Vermont Public Radio Comments for May 4th, 2012

          The possibility of an Israeli attack on Iran’s nuclear program weighs heavily on the price of gasoline, the world economic recovery and the outcome of the 2012 American presidential election. Today commentator Barrie Dunsmore examines the growing opposition to an attack on Iran- in Israel.

          The major Republican presidential candidates - and substantial majorities in both the U.S. House and Senate – appear untroubled by the prospects of war with Iran to prevent it from becoming a nuclear power. They seemingly accept, without question, Israeli Prime Minister Benjamin Netanyahu’s claim that Iran’s nuclear capabilities are an existential threat to Israel which must be stopped - and soon.

          But the imminence of that threat is now being fiercely debated in Israel itself. Just in the past week, current and recent Israeli military and security chiefs have publicly expressed views which directly contradict Netanyahu’s analysis.

          In a rare interview the Chief of Staff of the Israeli Defense Forces, Lt. Gen. Benny Gantz made clear that it was his job to make the Israeli military threat to attack Iran credible. But when it came to Netanyahu’s claim that Iran is led by religious extremists who cannot be deterred because they are suicidal, General Gantz pointedly disagreed. He said he thought Iran’s leaders were rational, that they had not yet decided to actually produce a nuclear weapon and that the tough new sanctions on Iran were working- implying that diplomacy could yet succeed. On those key points that puts the Israeli chief of staff, much closer to President Barak Obama than to his own Prime Minister.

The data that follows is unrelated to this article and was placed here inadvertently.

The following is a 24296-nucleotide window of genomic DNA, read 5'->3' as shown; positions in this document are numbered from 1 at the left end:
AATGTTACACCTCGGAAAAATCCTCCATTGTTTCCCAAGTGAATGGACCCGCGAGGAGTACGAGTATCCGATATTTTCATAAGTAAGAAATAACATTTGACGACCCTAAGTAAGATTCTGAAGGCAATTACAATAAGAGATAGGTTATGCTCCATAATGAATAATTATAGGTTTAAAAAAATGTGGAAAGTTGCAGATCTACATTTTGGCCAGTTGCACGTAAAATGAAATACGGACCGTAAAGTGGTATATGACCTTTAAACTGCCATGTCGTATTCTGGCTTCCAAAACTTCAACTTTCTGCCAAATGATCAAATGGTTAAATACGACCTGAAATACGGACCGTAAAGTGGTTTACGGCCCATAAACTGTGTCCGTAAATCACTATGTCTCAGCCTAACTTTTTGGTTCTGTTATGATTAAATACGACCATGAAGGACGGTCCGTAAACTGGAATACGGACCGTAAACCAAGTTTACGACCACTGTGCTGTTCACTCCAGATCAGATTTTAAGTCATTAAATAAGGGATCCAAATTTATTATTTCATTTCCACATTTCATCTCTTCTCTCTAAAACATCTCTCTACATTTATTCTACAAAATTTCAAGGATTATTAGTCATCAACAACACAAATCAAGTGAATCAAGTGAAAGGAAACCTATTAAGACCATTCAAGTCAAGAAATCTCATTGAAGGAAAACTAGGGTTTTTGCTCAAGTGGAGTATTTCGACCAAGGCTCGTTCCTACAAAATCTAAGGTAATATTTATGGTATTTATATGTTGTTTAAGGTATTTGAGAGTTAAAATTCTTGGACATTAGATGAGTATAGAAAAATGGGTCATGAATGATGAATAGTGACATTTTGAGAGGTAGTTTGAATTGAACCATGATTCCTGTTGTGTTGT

Meir Dagan, the recent head of Israel’s external intelligence agency Mossad, is continuing his campaign against Netanyahu’s apocalyptic rhetoric on the Iranian threat - and the likely disaster that would follow a unilateral Israeli strike on Iran. Dagan was joined this past week by Yuval Diskin, the recent head of Shin Bet, Israel’s internal security agency. Diskin was highly personal in his attacks on Netanyahu and Defense Minister Ehud Barack, concerning their threats against Iran. In the Shin Bet chief’s words, “I have no faith in either the Prime Minister or the Defense Minister. I am very distrustful of a leadership that makes decisions based on messianic senses….I’ve seen them up close. They are not messiahs.”

          Next came Ehud Olmert, a former Israeli Prime Minister who spoke this week in New York City to an audience evidently supportive of Netanyahu. Olmert was loudly booed numerous times when he challenged Netanyahu’s approach to Iran - and also when he suggested Israel should be less confrontational in its dealings with President Obama. In a later interview with the New York Times, Olmert warned of the danger that having likened Iran to Nazi Germany, Netanyahu and Ehud Barack may find themselves unable to back down from military action.
          In opinion polls about 60% of Jewish Israelis support an attack on Iran- if led by the United States. But only 40% think Israel should act alone. What these polls clearly indicate - as does Israel’s intense internal debate - is that the people of Israel are giving serious thought to the consequences of war with Iran. And they, along with Israel’s top national security experts, are sharply divided. 


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